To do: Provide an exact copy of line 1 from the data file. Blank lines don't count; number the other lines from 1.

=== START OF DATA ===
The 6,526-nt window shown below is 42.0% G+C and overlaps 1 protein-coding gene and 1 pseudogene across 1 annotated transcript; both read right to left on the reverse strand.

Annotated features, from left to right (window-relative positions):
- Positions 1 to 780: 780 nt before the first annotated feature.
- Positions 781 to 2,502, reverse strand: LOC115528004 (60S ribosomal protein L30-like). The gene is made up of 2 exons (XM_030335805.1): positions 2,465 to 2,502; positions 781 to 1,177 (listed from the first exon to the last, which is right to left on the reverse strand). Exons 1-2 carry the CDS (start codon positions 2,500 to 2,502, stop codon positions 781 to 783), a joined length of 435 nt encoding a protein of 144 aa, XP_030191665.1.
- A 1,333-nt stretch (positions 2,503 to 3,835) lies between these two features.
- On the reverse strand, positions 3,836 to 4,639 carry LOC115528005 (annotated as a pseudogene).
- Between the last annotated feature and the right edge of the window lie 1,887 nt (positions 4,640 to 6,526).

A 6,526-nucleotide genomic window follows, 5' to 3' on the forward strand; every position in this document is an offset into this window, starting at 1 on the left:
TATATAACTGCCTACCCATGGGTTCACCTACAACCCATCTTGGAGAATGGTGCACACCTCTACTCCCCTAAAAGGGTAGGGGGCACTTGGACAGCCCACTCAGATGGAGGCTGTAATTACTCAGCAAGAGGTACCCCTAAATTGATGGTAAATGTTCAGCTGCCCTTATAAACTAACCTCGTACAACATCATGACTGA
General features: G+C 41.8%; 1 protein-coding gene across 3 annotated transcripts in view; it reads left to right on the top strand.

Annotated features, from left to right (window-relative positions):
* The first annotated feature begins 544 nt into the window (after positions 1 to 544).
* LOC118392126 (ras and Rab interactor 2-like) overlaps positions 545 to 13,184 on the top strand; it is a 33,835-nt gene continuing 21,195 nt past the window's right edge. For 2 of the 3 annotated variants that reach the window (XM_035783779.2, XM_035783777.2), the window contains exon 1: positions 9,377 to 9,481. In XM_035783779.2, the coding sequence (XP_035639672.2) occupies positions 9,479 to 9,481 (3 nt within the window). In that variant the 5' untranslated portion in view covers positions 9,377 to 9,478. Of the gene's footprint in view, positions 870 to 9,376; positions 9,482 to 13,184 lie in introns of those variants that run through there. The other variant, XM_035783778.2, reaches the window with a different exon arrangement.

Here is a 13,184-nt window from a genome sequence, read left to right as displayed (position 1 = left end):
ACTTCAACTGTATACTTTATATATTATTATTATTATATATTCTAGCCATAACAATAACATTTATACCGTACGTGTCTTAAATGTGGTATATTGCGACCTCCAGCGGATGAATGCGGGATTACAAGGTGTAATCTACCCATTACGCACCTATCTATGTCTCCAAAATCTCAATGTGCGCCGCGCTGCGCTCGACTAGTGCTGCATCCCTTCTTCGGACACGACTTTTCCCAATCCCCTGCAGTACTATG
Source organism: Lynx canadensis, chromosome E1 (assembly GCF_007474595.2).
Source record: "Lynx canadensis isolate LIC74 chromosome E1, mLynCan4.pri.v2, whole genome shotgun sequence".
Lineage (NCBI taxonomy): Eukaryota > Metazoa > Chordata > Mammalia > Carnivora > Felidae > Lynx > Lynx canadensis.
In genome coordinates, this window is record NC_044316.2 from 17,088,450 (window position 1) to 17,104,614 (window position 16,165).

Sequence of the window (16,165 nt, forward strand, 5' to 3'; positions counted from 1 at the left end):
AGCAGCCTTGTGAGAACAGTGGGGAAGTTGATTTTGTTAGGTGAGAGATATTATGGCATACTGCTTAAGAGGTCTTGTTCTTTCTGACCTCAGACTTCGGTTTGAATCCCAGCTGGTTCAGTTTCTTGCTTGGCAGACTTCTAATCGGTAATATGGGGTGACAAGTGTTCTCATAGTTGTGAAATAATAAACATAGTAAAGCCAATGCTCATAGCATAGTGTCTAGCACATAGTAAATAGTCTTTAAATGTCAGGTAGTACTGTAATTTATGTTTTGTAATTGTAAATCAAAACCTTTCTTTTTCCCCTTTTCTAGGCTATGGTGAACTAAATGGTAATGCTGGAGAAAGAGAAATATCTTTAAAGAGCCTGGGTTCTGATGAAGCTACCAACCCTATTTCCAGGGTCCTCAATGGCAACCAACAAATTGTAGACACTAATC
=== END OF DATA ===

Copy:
The 6,526-nt window shown below is 42.0% G+C and overlaps 1 protein-coding gene and 1 pseudogene across 1 annotated transcript; both read right to left on the reverse strand.